Gilt darters are medium-sized for darters, but small compared to a lot of other fish. They are about 6.35 cm long. They are dark olive on the top or back, and brightly colored bronze on their belly. They have 5 to 8 dark bands that run across their back and down their sides. They have 10 to 13 spines along their top front fin. The spines are orange on the tips and connected by dark skin. Their tail fins are much lighter or colorless. Most of their other fins are orange closer to the body and colorless at the end. Males and females look different during the breeding season. ("Minnesota Department of Natural Resources", 2011; Dickson, 2008; Eddy and Surber, 1947; Phillips, et al., 1982)
Gilt darters live North America from eastern Minnesota to western New York, south to northern Arkansas, Mississippi, Alabama, and Georgia. The area where they live is shrinking because of erosion, buildup of silt and sediment, man-made changes to the way the river flows, and pollution. ("NatureServe", 2010)
Gilt darters live in freshwater streams and rivers that are pretty clear. Their streams and rivers are 20 to 100 m wide, and flow year-round at about 0.5 to 1.2 m/sec. Gilt darters travel between different depths depending on season. In spring and early summer, they scatter and fertilize their eggs in fast-moving rocky spots of rivers. Afterwards, they move to deeper water and places with gravel bottoms, where they stay for the rest of the year. ("Minnesota Department of Natural Resources", 2011; Hatch, 2004)
Females release hundreds of yellow or orange eggs which the males fertilize. The eggs measure are 1.1 to 1.4 mm across, and get hard when they are let out into the water. Eggs hatch in 8 to 10 days, when the water temperature is about 20°C. The fish larvae are 4.0 to 4.8 mm long. They become juvenile, or young, gilt darters about 1 week later. (Hatch, 2004)
Males start to look and act different at the start of the breeding season. Their upper body turns dark blue-green and their underbellies become iridescent yellow or orange. Their sides get dark blotches and the fins turn blue on the side closer to their body. Males compete for females by marking off a territory around rocks in fast-flowing parts of the stream. They get very aggressive towards rivals. They defend their territories by chasing, tail-beating, confident body posturing, and rapid color changing. Females are pursued if they enter territory of a male. If she is interested, the female poses a certain way and communicates by touch. Females decide a location to disperse her eggs, and males fertilize them in the water. Both males and females push down on the river bottom to bury their eggs. Females mate with more than one male. (Dickson, 2008; Hatch, 2004)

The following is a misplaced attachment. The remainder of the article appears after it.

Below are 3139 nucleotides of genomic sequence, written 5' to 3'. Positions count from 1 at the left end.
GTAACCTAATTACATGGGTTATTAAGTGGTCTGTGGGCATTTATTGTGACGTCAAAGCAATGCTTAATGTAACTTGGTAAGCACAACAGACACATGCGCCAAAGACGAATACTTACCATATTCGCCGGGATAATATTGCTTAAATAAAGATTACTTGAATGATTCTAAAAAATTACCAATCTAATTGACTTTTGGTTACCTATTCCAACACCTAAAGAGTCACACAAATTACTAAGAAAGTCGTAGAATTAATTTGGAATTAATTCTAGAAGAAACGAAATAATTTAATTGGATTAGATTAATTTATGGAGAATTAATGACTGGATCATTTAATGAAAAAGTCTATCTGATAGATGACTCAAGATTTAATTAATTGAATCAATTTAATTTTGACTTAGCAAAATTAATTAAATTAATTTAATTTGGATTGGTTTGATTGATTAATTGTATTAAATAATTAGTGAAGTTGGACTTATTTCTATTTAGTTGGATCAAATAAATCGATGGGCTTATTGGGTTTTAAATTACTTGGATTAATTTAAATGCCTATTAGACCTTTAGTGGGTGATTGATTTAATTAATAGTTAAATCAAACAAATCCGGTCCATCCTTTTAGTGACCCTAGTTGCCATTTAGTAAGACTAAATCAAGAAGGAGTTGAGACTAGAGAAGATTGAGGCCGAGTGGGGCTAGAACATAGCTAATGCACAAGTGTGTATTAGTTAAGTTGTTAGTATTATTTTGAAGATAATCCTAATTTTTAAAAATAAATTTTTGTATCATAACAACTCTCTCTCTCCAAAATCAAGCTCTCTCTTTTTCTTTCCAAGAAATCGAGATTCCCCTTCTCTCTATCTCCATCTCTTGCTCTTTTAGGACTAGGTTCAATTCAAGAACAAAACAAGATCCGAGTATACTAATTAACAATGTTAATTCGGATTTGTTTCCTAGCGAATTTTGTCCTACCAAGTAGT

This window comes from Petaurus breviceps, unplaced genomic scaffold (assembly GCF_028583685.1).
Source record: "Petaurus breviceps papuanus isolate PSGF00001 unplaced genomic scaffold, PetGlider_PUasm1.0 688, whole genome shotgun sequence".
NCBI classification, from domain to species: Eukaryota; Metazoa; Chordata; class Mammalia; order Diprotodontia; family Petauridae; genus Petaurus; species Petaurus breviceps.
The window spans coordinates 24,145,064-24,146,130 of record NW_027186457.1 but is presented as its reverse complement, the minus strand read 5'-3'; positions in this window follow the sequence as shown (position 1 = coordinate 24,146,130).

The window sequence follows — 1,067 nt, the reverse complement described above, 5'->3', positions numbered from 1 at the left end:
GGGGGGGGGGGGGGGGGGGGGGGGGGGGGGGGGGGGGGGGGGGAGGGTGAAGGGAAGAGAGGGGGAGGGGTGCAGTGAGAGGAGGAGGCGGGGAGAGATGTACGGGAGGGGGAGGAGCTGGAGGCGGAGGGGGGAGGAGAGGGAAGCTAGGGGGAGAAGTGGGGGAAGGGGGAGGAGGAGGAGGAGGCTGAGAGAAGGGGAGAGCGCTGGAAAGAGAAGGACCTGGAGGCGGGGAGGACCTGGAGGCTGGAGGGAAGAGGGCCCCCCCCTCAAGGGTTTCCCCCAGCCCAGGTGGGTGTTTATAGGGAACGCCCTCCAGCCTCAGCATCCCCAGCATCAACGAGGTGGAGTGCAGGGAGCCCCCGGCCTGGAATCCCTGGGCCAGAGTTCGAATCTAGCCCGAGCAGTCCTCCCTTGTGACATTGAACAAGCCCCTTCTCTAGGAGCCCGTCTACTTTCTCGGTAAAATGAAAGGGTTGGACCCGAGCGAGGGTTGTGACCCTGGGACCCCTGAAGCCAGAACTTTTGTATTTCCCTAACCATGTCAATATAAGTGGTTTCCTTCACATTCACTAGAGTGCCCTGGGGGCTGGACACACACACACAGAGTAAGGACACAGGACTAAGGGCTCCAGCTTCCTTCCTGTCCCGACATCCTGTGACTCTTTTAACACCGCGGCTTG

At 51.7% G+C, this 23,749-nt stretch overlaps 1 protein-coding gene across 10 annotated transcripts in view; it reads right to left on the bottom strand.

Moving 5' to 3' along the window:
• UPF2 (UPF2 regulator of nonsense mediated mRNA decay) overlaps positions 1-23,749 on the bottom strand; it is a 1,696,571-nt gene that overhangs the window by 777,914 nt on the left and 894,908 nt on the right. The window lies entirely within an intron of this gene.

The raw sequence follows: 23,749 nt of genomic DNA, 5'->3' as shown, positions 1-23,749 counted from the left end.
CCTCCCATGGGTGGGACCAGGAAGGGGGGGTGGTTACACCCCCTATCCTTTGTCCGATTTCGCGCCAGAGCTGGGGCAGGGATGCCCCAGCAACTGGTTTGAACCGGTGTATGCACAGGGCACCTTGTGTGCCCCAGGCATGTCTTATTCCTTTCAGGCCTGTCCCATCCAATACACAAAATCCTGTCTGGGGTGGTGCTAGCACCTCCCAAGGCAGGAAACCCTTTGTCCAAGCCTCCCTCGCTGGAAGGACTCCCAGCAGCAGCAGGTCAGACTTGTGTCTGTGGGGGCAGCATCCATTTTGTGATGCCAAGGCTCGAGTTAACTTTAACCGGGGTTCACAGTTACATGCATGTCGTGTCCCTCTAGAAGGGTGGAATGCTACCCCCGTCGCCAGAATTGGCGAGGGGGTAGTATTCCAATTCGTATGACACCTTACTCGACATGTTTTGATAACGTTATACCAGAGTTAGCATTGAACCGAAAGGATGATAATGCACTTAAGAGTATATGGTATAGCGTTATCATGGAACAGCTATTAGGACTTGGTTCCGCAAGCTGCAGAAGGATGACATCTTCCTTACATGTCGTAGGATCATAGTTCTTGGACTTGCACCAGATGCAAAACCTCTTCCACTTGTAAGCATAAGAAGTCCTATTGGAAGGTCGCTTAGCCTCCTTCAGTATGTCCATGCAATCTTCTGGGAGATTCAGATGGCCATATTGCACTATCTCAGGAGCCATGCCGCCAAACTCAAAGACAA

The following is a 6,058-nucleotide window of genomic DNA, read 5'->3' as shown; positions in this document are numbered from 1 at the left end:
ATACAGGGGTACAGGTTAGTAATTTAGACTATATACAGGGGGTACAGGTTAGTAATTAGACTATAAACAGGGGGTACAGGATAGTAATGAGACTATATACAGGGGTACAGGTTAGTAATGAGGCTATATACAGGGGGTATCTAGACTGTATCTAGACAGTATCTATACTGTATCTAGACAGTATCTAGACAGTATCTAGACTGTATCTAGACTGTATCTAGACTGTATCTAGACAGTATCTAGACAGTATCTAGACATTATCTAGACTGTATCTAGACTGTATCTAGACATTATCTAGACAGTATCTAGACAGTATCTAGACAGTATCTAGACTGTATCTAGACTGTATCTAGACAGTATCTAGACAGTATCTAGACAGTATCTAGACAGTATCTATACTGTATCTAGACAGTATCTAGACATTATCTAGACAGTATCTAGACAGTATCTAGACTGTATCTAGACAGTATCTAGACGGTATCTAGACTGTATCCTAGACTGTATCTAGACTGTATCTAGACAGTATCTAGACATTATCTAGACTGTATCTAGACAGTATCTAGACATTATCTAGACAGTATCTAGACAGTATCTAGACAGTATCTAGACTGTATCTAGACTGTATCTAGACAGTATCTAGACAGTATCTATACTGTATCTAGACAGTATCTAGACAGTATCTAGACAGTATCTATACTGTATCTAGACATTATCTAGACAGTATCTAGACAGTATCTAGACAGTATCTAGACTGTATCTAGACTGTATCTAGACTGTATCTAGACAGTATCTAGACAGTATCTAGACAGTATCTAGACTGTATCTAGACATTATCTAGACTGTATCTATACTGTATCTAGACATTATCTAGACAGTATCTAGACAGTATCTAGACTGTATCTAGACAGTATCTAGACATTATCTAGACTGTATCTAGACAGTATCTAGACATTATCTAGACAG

Gilt darters breed once a year in the summer, when the water is 17°C or warmer. Grown-up females lay 132 to 762 eggs, and 247 on average. Eggs take about 8 to 10 days to grow into larvae. Males can mate when they are 11 to 13 months old, and females when they are 22 to 23 months old. (Hatch, 2004)
Gilt darters don't protect or care for their young after they scatter and fertilize the eggs.
Gilt darters have a lifespan of 2 to 3 years in the wild. Occasionally, some can live for 4 years. Less than 1 in 10 1-year-old gill darters lives to be 3 years old. (Hatch, 2004)
Compared to other darters, gilt darters can move around a lot in the water. They have a small gas bladder, which is a special organ that helps them move in the water. This means they swim around more than other darters. Darters get the name from using their fins to "dart" around, but gilt darters swim more than they dart. (Dickson, 2008; Phillips, et al., 1982)
Scientists don't know the normal size of home range for gilt darters. (Phillips, et al., 1982)
Like all fish, gilt darters have a sensory organ running from their head to tail called a lateral line. It helps them sense water currents and vibrations. Gilt darters use their eyes, internal ears, and lateral line to get information about their environment. (Eddy and Surber, 1947)
Gilt darters eat mostly larvae of insects that live in the water. They find their prey mostly by sight, and feed in early or in the middle of the day. There is a lot of food available from April through August, but this goes down a lot in September. Because the amount of prey available goes up and down so much, their diet changes depending on what is available. Gilt darters eat a lot of mayflies, caddisflies and other flies. They also eat midges and black fly larvae. Young gilt darters eat more caddisflies in their first 2 months than when they are adults. Before breeding, they eat more mayflies than anything else. ("NatureServe", 2010; Hatch, 2004)